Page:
Writing in the last century, Abraham Maslow (pictured left), one of the founders of Humanistic Psychology, proposed that the path to self-transcendence, and ultimately a greater compassion for all of humanity, requires “self-actualisation” – that is, fulfilling your true potential and becoming your authentic self.
Now Scott Barry Kaufman, a psychologist at Barnard College, Columbia University, believes it is time to revive the concept and link it with contemporary psychological theory. “We live in times of increasing divides, selfish concerns, and individualistic pursuits of power,” Kaufman wrote recently in Scientific American in a blog post introducing his new research. He hopes that rediscovering the principles of self-actualisation may be just the tonic that the modern world is crying out for. To this end, he’s used modern statistical methods to create a test of self-actualisation, or more specifically, of the 10 characteristics exhibited by self-actualised people, and it’s published in the Journal of Humanistic Psychology.
Kaufman first surveyed online participants using the 17 characteristics that Maslow believed were shared by self-actualised people, but he found 7 of these were redundant or irrelevant and did not correlate with others, leaving 10 key characteristics of self-actualisation.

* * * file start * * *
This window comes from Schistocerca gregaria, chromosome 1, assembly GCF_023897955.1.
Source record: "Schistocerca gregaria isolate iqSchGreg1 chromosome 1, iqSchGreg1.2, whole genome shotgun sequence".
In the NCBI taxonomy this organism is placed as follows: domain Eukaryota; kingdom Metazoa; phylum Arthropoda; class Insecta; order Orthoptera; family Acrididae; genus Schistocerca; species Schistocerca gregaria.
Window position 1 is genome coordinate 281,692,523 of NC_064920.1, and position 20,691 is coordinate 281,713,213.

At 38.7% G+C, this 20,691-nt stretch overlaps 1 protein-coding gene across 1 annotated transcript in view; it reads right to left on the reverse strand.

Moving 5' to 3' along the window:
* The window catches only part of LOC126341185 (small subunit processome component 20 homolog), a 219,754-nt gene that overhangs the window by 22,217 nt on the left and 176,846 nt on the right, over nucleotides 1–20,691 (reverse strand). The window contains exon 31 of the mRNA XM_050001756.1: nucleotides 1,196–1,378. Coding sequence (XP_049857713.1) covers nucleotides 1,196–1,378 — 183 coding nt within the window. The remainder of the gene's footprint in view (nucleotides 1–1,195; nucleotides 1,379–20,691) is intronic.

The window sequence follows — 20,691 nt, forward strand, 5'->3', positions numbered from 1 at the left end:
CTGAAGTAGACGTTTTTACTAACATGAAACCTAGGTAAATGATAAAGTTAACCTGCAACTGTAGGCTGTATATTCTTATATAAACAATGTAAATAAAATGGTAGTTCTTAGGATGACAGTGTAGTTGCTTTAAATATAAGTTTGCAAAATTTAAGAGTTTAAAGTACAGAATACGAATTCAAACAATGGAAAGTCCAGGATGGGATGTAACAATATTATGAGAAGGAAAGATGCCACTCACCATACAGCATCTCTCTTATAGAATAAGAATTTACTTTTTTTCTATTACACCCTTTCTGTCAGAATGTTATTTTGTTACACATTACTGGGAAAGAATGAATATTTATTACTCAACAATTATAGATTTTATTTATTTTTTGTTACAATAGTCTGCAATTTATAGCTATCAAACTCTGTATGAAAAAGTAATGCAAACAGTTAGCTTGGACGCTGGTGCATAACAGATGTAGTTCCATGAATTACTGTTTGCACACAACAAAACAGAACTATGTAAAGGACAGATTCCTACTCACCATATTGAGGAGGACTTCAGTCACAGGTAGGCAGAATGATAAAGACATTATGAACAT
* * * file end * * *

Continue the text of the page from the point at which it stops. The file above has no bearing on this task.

Next, he reworded some of Maslow’s original language and labelling to compile a modern 30-item questionnaire featuring 3 items tapping each of these 10 remaining characteristics: Continued freshness of appreciation; Acceptance; Authenticity; Equanimity; Purpose; Efficient perception of reality; Humanitarianism; Peak Experiences; Good moral intuition; and Creative Spirit (see the full questionnaire below and take the test on Kaufman’s website; our report on the findings continues underneath).
In a survey of over 500 people on Amazon’s Mechanical Turk website, Kaufman found that scores on each of these 10 characteristics tended to correlate, but also that they each made a unique contribution to a unifying factor of self-actualisation – suggesting that this is a valid concept that is comprised of 10 sub-traits.
Participants’ total scores on the test also correlated with their scores on the main five personality traits (that is, with higher extraversion, agreeableness, emotional stability, openness and conscientiousness) and with the meta-trait of “stability”, indicative of an ability to avoid impulses in the pursuit of one’s goals. That the new test corresponded in this way with established personality measures provides further evidence of its validity.
Next, Kaufman turned to modern theories of well-being, such as self-determination theory, to see if people’s scores on his self-actualisation scale correlated with these contemporary measures. Sure enough, he found that people with more characteristics of self-actualisation also tended to score higher on curiosity, life-satisfaction, self-acceptance, personal growth and autonomy, among other factors – just as Maslow would have predicted.